As of writing, there's actually a plethora of free or cheap game engines, although for Unity developers specifically, the two most popular options (outside of building your own) tended to be Unreal Engine or Godot. Unreal Engine - obvously - is a fantastic, obscenely powerful engine used by a lot of big budget games. Godot, on the other hand, is a simpler open source engine but with a lot of popularity (Something only bolstered by the great Unity exodus). Outside of the 2D scene, though, Godot is only recently starting to properly break out with 3D games thanks to huge upgrades with Godot 4. One of the main benefits of Godot for Unity devs is that the general development pipeline is similar enough that migrating code won't be too tough - especially since it supports the same programming language C# - and porting assets should be a cakewalk. Unreal is a bigger change - code needs to be converted to C++ or Blueprints, and asset setup can be a bit more involved. You can definitely tell Unreal is designed for bigger teams - a single person could spend years learning the complexities and intricacies of just the animation systems without touching anything else.
So, what about us? We actually have experience with both (Daniel having initially worked on Unreal back in the old UDK days, before also trying out Unreal Engine 4), but for a game like Exim, Godot just seems like the better option. It's lighter, it supports C#, it can do 3D and it does exactly what we need it to do. Unreal could make things extremely polished, at the expense of doubling or quadrupling the development time as there's only two of us working on the game and the engine is positively ginormous.
Does this mean Exim is delayed?
You can't delay what never had a release date! To be fair, we unfortunately hadn't done too much progress outside of the assets, the story and the game design over the past few years. Fortunately, that means migrating to Godot will be very easy, give or take. We were already using our own dialogue system - something that will be open sourced for the entire Godot community to use - and didn't depend too badly on any Unity-specific plugins, workflows or code. In fact, after the announcement, it only took us a day to move over a core part of environment, the player character and part of the dialogue system. With our character walking around and talking to other characters, we could tell it was very feasible to migrate what we had and - in fact - development in Godot might actually prove easier for us. The recent infusion of interest from other developers will only make things better for Godot.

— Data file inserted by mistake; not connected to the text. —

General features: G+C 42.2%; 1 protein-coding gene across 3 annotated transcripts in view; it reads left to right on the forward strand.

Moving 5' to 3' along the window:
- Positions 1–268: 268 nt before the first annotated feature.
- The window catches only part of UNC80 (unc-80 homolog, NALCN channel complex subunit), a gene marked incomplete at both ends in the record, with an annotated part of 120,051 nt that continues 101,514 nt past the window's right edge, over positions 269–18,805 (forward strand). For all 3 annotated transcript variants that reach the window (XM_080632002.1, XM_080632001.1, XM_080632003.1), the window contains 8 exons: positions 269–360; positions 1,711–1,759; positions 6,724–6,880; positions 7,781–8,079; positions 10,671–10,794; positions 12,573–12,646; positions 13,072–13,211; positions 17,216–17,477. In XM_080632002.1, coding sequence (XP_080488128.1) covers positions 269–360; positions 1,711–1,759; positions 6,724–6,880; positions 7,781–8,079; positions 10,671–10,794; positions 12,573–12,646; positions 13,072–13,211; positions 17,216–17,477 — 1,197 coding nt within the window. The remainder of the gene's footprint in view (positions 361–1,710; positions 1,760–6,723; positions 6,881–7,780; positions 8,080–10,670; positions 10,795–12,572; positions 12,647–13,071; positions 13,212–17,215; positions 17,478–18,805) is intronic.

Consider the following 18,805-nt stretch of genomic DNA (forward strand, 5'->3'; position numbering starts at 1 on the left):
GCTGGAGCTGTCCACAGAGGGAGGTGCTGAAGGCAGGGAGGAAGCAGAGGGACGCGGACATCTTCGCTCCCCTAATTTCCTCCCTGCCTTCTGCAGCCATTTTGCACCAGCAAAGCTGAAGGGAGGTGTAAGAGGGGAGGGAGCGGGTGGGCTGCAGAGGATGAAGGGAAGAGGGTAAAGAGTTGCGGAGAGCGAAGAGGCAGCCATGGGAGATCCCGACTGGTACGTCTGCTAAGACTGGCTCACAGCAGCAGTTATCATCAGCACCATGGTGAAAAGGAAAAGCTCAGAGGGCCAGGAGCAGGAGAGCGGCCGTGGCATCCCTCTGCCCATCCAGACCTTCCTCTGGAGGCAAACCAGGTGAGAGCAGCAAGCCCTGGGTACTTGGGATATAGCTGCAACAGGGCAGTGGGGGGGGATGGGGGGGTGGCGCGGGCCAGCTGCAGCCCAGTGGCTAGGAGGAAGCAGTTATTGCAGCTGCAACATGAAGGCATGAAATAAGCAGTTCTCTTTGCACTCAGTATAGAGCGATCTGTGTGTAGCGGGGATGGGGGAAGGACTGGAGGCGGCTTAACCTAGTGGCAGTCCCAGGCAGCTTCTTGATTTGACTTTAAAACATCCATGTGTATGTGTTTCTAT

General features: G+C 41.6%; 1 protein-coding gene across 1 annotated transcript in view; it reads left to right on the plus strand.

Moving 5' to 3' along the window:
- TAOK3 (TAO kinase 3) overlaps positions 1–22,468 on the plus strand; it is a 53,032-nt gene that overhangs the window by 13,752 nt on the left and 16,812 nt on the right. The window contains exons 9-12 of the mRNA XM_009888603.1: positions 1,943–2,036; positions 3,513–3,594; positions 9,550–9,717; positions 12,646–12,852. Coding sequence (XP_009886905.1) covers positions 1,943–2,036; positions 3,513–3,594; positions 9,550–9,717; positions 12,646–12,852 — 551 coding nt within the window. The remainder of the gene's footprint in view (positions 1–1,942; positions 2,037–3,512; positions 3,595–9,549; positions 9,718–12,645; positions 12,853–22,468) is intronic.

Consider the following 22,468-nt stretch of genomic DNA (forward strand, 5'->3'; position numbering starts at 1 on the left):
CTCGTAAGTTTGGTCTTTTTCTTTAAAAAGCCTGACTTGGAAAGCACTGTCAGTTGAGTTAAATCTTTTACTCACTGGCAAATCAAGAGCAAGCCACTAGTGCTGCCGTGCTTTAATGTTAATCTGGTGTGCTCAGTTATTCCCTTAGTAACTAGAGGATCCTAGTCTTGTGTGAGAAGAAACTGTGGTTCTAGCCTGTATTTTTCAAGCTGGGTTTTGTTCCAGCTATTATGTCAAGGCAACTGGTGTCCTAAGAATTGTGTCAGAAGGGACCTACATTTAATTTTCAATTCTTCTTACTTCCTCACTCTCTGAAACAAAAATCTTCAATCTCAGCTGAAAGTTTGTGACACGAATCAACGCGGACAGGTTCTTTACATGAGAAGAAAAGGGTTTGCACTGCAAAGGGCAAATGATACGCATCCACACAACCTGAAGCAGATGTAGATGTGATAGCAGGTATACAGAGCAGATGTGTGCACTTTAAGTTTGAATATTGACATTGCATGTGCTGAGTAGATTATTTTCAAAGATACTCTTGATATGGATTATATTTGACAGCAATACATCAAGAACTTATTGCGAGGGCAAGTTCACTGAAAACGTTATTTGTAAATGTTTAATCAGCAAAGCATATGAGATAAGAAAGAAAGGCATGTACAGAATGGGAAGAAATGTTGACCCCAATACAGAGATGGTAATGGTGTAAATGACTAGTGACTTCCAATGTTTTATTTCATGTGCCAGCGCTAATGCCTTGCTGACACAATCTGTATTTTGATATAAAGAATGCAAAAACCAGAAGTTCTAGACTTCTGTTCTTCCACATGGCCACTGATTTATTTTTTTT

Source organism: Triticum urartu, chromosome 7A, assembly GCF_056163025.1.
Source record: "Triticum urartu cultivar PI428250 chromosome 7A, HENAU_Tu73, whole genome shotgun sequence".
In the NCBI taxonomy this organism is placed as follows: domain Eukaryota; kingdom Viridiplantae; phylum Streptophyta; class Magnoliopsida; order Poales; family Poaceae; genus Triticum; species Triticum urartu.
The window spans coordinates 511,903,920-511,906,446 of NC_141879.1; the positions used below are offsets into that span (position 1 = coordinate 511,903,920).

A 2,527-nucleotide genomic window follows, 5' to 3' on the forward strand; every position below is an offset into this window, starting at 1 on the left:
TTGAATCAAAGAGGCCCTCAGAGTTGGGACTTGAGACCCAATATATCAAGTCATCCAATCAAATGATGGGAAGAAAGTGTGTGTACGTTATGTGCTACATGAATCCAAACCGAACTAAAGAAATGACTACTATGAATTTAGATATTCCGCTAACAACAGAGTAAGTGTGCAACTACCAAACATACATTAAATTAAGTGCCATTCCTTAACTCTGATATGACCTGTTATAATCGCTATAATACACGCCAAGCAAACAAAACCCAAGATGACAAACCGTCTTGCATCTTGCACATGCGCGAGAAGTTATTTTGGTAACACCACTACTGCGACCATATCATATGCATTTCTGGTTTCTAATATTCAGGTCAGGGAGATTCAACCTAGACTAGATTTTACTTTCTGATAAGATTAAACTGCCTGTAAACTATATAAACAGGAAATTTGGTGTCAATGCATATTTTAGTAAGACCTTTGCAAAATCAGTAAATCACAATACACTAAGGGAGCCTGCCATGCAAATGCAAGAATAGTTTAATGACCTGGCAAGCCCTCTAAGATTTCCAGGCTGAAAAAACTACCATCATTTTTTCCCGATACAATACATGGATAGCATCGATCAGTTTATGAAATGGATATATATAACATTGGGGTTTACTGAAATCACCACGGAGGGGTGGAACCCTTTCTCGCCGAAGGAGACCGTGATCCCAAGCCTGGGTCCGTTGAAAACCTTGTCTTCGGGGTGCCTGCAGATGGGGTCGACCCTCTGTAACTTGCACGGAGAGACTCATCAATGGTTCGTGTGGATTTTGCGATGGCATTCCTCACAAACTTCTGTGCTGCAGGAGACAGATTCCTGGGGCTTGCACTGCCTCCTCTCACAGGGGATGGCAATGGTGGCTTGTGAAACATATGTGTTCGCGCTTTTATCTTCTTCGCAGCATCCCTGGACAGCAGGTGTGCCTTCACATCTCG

Right now, Godot is primarily a desktop based engine. You can create games for Android and iOS... if you don't use C#. Whoops! Still, our primary initial target was desktop environments anyway, and the Godot team have pledged to improve C# support for other systems over time. Console support isn't on the table for us specifically to do, but there are companies out there that will handle porting to games consoles too, so depending on popularity, we might be able to send Exim to more systems. Don't hold us to that though.
On the plus side, we should be able to produce more updates in a more timely fashion again, at least until we move house again!...
Until next time,
- Team NovaDawn Studios